• A Firefighter Association in Japan Donated 20 Firefighter Trucks to the Phnom Penh Municipality

Nokor Wat, Vol.1, #7, 18-19.7.2010

  • [Sam Rainsy Party member] Mu Sochua Called the Legal Institutions Controlled by the King Powerless [when there is no response to a Sam Rainsy Party letter to the King to ask for intervention regarding her defamation case against Prime Minister Hun Sen; so far there is no reaction yet from officials of the Royal Palace]
  • Cambodia Has a High Potential to Plant Rubber Trees on as Many as 600,000 Hectares [at present rubber trees are planted on 139,210 hectares, and Cambodia can already produce more than 40,000 tonnes of rubber each year for export]

Moneaksekar Khmer, Vol.17, #3935, 19.7.2010

  • The Legal System and Corruption Are Priorities for Reforms in Order to Encourage a Good Atmosphere to Attract Investors
  • [Sam Rainsy Party parliamentarian] Mu Sochua: The Sam Rainsy Party Asked the United States of America to Guarantee the Return of Sam Rainsy and Free and Fair Elections [during a visit of Mr. William Burns]

Phnom Penh Post [Khmer Edition], Vol.1, #217, 19.7.2010

  • New Sub-Decree: Foreigners Can Own 70% of Condominiums
  • A US Official [Mr. William Burns]: Military Ties between Cambodia and America Are More Than Donations of Materials [but they aim at national defense reforms towards the encouragement of civil and military relations that are crucial for a political system]
  • The United States of America Delivered Seven Artifacts to Cambodia [as part of the celebration of the 60th anniversary of diplomatic ties between both countries]

Rasmei Kampuchea, Vol.18, #5253, 18-19.7.2010

  • Seventy Five Guards Are Deployed to Protect Porpoises from Extinction [in Stung Treng]
  • Barai Tuek Thla Reservoir Resort Will Face Drought if There Is No Rain [it was built during the Angkor era – Siem Reap ]

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Cambodia Promises to Use the Money from Mineral Resources Transparently – Thursday, 27.5.2010

Posted on 28 May 2010. Filed under: Week 666 | Tags: , , , , , , , , , , , , , , , , , , , |

The Mirror, Vol. 14, No. 666

“International experts who attended the international conference about mineral exploration that was held for the first time in Cambodia on Wednesday, 26 May 2010, said that mineral exploration in Cambodia, which has not provided any yield so far, is like a blank project that can get benefits from the experience in other countries so as to avoid any possible mistakes.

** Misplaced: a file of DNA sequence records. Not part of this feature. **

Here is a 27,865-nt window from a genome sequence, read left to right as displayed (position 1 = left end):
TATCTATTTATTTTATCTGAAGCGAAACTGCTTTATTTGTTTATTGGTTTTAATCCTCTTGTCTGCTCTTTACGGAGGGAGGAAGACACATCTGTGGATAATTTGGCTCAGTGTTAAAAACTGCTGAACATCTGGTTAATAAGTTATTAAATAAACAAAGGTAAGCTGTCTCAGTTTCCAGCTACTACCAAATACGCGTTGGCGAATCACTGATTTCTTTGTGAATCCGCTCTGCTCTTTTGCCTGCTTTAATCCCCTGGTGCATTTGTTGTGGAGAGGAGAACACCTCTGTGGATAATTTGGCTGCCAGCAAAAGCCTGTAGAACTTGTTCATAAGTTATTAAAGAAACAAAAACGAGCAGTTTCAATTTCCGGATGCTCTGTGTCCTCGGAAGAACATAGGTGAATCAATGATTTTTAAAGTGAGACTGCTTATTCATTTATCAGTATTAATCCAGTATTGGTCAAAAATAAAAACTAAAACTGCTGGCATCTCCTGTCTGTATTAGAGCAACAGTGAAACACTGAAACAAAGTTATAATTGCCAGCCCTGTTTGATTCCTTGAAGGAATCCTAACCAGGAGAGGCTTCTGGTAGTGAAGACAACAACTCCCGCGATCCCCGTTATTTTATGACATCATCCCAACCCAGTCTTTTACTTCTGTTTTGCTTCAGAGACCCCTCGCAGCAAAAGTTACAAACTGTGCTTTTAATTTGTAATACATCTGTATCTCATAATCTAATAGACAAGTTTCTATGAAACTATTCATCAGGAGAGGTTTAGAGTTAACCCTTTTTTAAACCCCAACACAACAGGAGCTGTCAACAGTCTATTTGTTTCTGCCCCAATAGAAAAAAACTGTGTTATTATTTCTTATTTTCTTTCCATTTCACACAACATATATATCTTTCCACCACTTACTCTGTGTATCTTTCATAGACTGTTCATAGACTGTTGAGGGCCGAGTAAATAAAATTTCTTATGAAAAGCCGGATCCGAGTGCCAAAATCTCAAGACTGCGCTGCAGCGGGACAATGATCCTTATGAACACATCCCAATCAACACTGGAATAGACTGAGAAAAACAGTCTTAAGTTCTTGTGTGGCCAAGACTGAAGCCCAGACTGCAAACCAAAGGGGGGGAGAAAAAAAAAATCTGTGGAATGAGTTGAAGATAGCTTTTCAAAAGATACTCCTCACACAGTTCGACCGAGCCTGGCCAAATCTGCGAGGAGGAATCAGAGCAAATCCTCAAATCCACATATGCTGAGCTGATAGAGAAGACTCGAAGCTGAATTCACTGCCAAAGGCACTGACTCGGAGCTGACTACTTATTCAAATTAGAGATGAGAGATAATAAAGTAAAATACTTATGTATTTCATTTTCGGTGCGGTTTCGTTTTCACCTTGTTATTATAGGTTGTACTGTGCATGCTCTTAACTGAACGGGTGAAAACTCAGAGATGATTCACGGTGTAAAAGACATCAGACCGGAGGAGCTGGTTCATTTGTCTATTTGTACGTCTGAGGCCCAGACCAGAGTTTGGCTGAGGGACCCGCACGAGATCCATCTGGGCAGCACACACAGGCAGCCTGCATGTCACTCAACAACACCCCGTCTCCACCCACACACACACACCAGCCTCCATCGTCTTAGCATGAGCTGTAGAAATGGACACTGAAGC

“The conference was held at the Intercontinental Hotel in Phnom Penh with 300 participants from all around the world to discuss transparency and development for the mineral exploration sector which has just started to be developed in Cambodia.

“This conference was organized also in view of the internal investigation about the accusation against the BHP Billiton company that is known in the public with the allegation that it had bribed [the government] to gain exploration rights in Mondolkiri.

“UNDP Resident Representative Douglas Broderick said during his speech that the start to develop the mineral exploration sector in Cambodia is part of the start to develop these resources. He said, ‘Minerals are under the ground. And it depends on our cooperation to ensure that the Cambodian people can get their benefits from the huge income from the exploitation of these natural resources.’

“Prime Minister Hun Sen considers the natural resources of the country as a new treasure that can contribute to the potential of the economy. He added that natural resources as well as agriculture, the garment and the construction sectors, and tourism can contribute to the development of the economy of the country.

“The Prime Minister stressed, ‘If Cambodia has the opportunity to explore its mineral treasures, Cambodia will use the income from it responsibly for the sake of the nation.’

“In his speech, that strongly criticized Global Witness, Mr. Hun Sen called on the participants to share their knowledge in order to help the government to maximize the financial benefits from this sector, to develop the country and to reduce poverty.